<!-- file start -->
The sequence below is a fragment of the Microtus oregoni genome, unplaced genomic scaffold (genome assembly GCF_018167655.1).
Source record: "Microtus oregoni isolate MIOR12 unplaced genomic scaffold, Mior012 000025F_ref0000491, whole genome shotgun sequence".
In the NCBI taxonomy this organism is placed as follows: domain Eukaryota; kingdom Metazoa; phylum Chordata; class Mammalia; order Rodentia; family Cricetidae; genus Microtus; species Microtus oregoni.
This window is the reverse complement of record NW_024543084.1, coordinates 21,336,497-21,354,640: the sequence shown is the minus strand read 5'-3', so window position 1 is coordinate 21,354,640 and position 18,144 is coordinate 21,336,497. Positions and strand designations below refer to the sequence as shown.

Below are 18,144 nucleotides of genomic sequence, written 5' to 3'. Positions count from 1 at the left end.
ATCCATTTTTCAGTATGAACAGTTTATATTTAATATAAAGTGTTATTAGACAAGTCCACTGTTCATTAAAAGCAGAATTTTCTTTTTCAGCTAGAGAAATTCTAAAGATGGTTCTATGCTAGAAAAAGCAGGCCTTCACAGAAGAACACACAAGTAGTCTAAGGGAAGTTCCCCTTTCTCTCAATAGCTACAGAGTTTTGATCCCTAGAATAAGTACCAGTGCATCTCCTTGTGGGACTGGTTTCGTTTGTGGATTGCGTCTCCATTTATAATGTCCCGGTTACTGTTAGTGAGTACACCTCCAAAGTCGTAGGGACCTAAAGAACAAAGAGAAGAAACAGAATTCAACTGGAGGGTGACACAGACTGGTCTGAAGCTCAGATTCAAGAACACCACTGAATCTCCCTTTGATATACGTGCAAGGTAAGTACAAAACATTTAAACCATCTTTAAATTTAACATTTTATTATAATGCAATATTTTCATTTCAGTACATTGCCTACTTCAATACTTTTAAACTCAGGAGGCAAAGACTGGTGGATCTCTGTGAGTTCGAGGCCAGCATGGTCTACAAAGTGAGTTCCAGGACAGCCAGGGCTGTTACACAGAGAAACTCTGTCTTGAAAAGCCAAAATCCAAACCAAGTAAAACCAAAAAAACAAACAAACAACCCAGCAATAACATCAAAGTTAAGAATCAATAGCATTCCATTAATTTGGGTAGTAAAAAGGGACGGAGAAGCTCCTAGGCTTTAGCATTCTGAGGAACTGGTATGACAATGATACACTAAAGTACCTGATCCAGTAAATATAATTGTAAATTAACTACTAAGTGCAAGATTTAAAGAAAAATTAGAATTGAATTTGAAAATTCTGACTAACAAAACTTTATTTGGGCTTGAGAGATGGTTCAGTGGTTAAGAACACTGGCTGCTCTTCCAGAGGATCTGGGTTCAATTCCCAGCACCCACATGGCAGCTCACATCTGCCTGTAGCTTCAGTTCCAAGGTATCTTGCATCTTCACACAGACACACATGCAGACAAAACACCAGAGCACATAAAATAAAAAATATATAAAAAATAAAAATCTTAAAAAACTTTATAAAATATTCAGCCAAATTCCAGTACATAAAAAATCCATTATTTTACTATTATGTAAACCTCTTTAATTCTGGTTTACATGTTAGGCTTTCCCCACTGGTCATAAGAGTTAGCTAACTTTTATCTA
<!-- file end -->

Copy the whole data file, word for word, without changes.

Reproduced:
The sequence below is a fragment of the Microtus oregoni genome, unplaced genomic scaffold (genome assembly GCF_018167655.1).
Source record: "Microtus oregoni isolate MIOR12 unplaced genomic scaffold, Mior012 000025F_ref0000491, whole genome shotgun sequence".
In the NCBI taxonomy this organism is placed as follows: domain Eukaryota; kingdom Metazoa; phylum Chordata; class Mammalia; order Rodentia; family Cricetidae; genus Microtus; species Microtus oregoni.
This window is the reverse complement of record NW_024543084.1, coordinates 21,336,497-21,354,640: the sequence shown is the minus strand read 5'-3', so window position 1 is coordinate 21,354,640 and position 18,144 is coordinate 21,336,497. Positions and strand designations below refer to the sequence as shown.

Below are 18,144 nucleotides of genomic sequence, written 5' to 3'. Positions count from 1 at the left end.
ATCCATTTTTCAGTATGAACAGTTTATATTTAATATAAAGTGTTATTAGACAAGTCCACTGTTCATTAAAAGCAGAATTTTCTTTTTCAGCTAGAGAAATTCTAAAGATGGTTCTATGCTAGAAAAAGCAGGCCTTCACAGAAGAACACACAAGTAGTCTAAGGGAAGTTCCCCTTTCTCTCAATAGCTACAGAGTTTTGATCCCTAGAATAAGTACCAGTGCATCTCCTTGTGGGACTGGTTTCGTTTGTGGATTGCGTCTCCATTTATAATGTCCCGGTTACTGTTAGTGAGTACACCTCCAAAGTCGTAGGGACCTAAAGAACAAAGAGAAGAAACAGAATTCAACTGGAGGGTGACACAGACTGGTCTGAAGCTCAGATTCAAGAACACCACTGAATCTCCCTTTGATATACGTGCAAGGTAAGTACAAAACATTTAAACCATCTTTAAATTTAACATTTTATTATAATGCAATATTTTCATTTCAGTACATTGCCTACTTCAATACTTTTAAACTCAGGAGGCAAAGACTGGTGGATCTCTGTGAGTTCGAGGCCAGCATGGTCTACAAAGTGAGTTCCAGGACAGCCAGGGCTGTTACACAGAGAAACTCTGTCTTGAAAAGCCAAAATCCAAACCAAGTAAAACCAAAAAAACAAACAAACAACCCAGCAATAACATCAAAGTTAAGAATCAATAGCATTCCATTAATTTGGGTAGTAAAAAGGGACGGAGAAGCTCCTAGGCTTTAGCATTCTGAGGAACTGGTATGACAATGATACACTAAAGTACCTGATCCAGTAAATATAATTGTAAATTAACTACTAAGTGCAAGATTTAAAGAAAAATTAGAATTGAATTTGAAAATTCTGACTAACAAAACTTTATTTGGGCTTGAGAGATGGTTCAGTGGTTAAGAACACTGGCTGCTCTTCCAGAGGATCTGGGTTCAATTCCCAGCACCCACATGGCAGCTCACATCTGCCTGTAGCTTCAGTTCCAAGGTATCTTGCATCTTCACACAGACACACATGCAGACAAAACACCAGAGCACATAAAATAAAAAATATATAAAAAATAAAAATCTTAAAAAACTTTATAAAATATTCAGCCAAATTCCAGTACATAAAAAATCCATTATTTTACTATTATGTAAACCTCTTTAATTCTGGTTTACATGTTAGGCTTTCCCCACTGGTCATAAGAGTTAGCTAACTTTTATCTA